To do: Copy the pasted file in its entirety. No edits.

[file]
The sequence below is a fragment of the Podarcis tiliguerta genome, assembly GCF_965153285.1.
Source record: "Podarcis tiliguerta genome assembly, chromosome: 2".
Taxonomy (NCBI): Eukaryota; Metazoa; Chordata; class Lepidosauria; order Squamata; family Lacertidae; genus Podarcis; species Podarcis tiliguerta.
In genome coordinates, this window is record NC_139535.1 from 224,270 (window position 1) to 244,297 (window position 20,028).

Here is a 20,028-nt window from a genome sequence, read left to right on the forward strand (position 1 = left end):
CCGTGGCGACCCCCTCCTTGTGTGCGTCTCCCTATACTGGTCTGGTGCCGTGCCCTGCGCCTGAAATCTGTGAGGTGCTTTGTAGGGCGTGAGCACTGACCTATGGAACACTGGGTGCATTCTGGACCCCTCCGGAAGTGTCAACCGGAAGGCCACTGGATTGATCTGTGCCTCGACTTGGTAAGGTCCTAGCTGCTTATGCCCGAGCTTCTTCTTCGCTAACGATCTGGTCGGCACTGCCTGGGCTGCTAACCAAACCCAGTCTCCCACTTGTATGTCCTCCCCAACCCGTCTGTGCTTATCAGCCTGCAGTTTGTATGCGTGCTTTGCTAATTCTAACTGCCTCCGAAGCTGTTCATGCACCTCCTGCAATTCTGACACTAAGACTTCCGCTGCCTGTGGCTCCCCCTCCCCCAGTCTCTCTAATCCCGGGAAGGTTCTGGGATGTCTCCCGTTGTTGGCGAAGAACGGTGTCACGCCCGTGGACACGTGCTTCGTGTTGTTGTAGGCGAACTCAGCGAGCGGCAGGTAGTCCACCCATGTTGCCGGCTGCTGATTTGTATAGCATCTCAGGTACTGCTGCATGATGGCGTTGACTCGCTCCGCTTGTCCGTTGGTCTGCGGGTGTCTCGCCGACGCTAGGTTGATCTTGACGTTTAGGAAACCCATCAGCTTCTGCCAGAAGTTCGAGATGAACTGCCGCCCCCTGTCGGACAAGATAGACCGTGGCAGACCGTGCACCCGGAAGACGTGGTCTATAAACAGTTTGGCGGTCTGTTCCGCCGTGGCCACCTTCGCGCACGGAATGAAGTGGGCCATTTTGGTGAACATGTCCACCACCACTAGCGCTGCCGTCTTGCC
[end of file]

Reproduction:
The sequence below is a fragment of the Podarcis tiliguerta genome, assembly GCF_965153285.1.
Source record: "Podarcis tiliguerta genome assembly, chromosome: 2".
Taxonomy (NCBI): Eukaryota; Metazoa; Chordata; class Lepidosauria; order Squamata; family Lacertidae; genus Podarcis; species Podarcis tiliguerta.
In genome coordinates, this window is record NC_139535.1 from 224,270 (window position 1) to 244,297 (window position 20,028).

Here is a 20,028-nt window from a genome sequence, read left to right on the forward strand (position 1 = left end):
CCGTGGCGACCCCCTCCTTGTGTGCGTCTCCCTATACTGGTCTGGTGCCGTGCCCTGCGCCTGAAATCTGTGAGGTGCTTTGTAGGGCGTGAGCACTGACCTATGGAACACTGGGTGCATTCTGGACCCCTCCGGAAGTGTCAACCGGAAGGCCACTGGATTGATCTGTGCCTCGACTTGGTAAGGTCCTAGCTGCTTATGCCCGAGCTTCTTCTTCGCTAACGATCTGGTCGGCACTGCCTGGGCTGCTAACCAAACCCAGTCTCCCACTTGTATGTCCTCCCCAACCCGTCTGTGCTTATCAGCCTGCAGTTTGTATGCGTGCTTTGCTAATTCTAACTGCCTCCGAAGCTGTTCATGCACCTCCTGCAATTCTGACACTAAGACTTCCGCTGCCTGTGGCTCCCCCTCCCCCAGTCTCTCTAATCCCGGGAAGGTTCTGGGATGTCTCCCGTTGTTGGCGAAGAACGGTGTCACGCCCGTGGACACGTGCTTCGTGTTGTTGTAGGCGAACTCAGCGAGCGGCAGGTAGTCCACCCATGTTGCCGGCTGCTGATTTGTATAGCATCTCAGGTACTGCTGCATGATGGCGTTGACTCGCTCCGCTTGTCCGTTGGTCTGCGGGTGTCTCGCCGACGCTAGGTTGATCTTGACGTTTAGGAAACCCATCAGCTTCTGCCAGAAGTTCGAGATGAACTGCCGCCCCCTGTCGGACAAGATAGACCGTGGCAGACCGTGCACCCGGAAGACGTGGTCTATAAACAGTTTGGCGGTCTGTTCCGCCGTGGCCACCTTCGCGCACGGAATGAAGTGGGCCATTTTGGTGAACATGTCCACCACCACTAGCGCTGCCGTCTTGCC